After hearing these eloquent introductions, I’m reminded of an occasion in which I introduced Lord Carington to a speech in England in what I thought was extreme eloquence, and he got up and said, “After hearing this, I can hardly wait to hear what I’m going to say.” [Laughter] But I have no trouble knowing what to say.
First of all about my colleague being honored here, Mike Bloomberg. The task of a leader is to take his society from where it is to where it has never been, and for that he’s always on a tightrope. If he moves too fast, he falls off. If he moves too slowly, his society stagnates. Mike has made a tremendous contribution to our society by being on a tightrope for decades, with a wisdom and a courage that has served us all, and I have had the good fortune of a friendship that is deep and moving.
I would like to say a word also about Tom Pickering. The relationship of the Secretary to the Foreign Service always has a certain ambivalence, partly because the Secretary knows that not every Foreign Service Officer is convinced that the Secretary could have passed the Foreign Service exam. [Laughter] Also, every Secretary learns that in order to get his job done he needs the experience, the dedication, the commitment of the Foreign Service. It is a group of men and women who have dedicated their lives to serving this country in distant outposts. Tom has been one of the premier leaders of the Foreign Service. It’s in his blood, so that out of office, he has participated in many so-called track-two negotiations that greatly advance the cause of peace and the fundamental interests of the United States.
There are so many other people here, like Vartan Gregorian, who have meant much in my life and to our society. Walter Isaacson has been a friend and colleague and with whom I have had debates and many common views. Thank you all for what you have said and for what you have contributed.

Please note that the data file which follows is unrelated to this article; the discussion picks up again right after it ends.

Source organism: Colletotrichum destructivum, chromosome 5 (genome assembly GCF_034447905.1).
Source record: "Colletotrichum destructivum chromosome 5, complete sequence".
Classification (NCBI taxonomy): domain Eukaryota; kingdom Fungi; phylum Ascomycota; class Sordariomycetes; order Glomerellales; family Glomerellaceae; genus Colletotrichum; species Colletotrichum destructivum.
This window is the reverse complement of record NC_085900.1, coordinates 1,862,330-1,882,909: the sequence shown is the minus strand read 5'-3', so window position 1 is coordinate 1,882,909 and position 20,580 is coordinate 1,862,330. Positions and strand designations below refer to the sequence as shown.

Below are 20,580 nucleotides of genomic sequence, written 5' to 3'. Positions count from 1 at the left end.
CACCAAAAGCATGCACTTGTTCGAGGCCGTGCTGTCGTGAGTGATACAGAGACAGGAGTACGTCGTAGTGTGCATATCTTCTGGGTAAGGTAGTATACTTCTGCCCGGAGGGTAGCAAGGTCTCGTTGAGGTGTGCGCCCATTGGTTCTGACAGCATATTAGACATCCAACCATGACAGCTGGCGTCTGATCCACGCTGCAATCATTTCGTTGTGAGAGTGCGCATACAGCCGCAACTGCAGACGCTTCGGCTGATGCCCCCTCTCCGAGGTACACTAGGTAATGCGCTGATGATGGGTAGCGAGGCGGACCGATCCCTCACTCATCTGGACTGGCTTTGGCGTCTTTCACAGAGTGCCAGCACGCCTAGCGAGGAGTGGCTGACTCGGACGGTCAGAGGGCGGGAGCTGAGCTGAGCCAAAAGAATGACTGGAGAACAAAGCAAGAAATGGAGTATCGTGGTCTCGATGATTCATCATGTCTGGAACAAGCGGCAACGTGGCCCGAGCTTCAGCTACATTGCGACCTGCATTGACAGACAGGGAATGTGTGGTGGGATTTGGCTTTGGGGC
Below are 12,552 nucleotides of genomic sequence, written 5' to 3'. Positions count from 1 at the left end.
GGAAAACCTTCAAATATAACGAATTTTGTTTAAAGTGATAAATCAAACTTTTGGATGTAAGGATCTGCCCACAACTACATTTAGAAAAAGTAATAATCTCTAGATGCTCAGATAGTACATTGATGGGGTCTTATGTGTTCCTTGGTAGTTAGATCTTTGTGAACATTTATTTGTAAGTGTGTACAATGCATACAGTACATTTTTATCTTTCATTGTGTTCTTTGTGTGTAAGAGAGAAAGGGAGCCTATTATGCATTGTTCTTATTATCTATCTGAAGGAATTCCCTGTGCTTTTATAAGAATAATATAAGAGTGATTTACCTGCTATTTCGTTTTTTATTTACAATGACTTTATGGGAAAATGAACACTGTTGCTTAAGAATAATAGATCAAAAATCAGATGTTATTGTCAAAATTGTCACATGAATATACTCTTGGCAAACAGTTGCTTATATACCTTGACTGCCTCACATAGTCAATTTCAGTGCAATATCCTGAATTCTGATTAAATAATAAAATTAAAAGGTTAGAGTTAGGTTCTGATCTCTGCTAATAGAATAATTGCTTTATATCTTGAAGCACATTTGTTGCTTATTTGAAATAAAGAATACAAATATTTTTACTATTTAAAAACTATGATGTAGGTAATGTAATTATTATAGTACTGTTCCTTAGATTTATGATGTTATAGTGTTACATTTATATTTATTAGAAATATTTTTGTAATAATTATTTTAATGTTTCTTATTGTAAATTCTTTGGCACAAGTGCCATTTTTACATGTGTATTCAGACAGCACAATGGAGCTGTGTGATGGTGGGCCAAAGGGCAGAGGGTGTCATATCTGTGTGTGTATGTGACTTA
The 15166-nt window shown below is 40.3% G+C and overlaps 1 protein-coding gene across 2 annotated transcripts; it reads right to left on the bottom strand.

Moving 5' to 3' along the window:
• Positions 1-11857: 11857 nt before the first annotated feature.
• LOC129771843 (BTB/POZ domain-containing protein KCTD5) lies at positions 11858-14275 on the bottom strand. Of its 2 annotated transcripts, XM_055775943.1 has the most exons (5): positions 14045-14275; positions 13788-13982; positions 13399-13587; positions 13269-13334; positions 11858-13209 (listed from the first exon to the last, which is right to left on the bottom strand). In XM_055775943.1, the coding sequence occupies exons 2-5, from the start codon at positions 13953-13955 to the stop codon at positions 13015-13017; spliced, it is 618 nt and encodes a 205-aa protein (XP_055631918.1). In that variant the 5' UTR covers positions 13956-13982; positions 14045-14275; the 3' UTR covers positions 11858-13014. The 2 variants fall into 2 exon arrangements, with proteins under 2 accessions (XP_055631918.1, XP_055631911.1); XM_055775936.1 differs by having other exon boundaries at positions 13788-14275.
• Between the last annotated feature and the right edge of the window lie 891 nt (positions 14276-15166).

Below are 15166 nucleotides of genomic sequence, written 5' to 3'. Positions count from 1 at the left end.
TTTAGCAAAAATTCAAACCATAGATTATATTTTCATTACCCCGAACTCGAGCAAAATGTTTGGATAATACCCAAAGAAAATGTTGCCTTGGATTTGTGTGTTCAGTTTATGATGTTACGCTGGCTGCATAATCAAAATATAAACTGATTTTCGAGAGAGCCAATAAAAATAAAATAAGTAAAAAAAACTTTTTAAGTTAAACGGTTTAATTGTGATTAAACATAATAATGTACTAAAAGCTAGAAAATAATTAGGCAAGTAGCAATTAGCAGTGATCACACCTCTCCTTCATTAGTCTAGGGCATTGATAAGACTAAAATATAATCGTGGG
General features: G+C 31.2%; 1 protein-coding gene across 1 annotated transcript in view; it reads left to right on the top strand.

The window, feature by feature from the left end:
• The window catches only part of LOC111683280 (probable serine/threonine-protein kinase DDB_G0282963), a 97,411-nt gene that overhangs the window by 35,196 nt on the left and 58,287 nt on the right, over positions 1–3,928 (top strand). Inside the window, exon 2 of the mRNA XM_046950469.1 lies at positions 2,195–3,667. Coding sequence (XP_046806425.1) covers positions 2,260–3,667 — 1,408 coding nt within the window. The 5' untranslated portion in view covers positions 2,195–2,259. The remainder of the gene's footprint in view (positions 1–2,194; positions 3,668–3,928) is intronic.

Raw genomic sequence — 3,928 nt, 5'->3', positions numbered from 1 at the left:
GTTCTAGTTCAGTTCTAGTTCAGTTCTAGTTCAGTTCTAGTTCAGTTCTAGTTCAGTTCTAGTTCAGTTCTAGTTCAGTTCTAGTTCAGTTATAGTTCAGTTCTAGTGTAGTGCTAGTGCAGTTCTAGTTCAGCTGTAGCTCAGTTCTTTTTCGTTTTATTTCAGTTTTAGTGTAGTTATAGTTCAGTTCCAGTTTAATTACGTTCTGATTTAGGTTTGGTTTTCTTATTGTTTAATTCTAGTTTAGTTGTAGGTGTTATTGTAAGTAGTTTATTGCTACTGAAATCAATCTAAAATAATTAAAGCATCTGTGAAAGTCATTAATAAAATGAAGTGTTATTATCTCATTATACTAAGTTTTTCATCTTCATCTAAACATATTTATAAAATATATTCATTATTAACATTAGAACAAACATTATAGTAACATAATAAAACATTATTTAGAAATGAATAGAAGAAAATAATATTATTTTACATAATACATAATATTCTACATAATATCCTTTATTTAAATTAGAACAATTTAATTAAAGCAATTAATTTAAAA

For me, the Marshall Foundation Award means a great deal. I started my public service in 1943 as a draftee in the Second World War, of which General Marshall was described as the engineer of victory. I returned from the war and in the fall of 1947, entered Harvard as a beneficiary of the GI Bill of Rights. George Marshall had come to the campus three months earlier, five months after hanging up his uniform to become Secretary of State. He celebrated the first normal commencement the university had conducted since the outbreak of the war. His speech proved to be seminal for the structure of the post-World War order.
George Marshall was a leader, not a scholar. His guiding principle was service, not the fulfillment of personal ambition. To him, service was its own reward. There is a story of his reaction to being informed by a duty colonel that our troops had landed on Omaha Beach at three in the morning. “And what do you expect me to do about it,” he said. He put forward the Marshall Plan in the same understated manner. Witnesses later recalled that the general rarely looked up from the crumpled pages he had carried to the podium in his jacket pocket. Duty, to Marshall, could only be impaired by embellishment.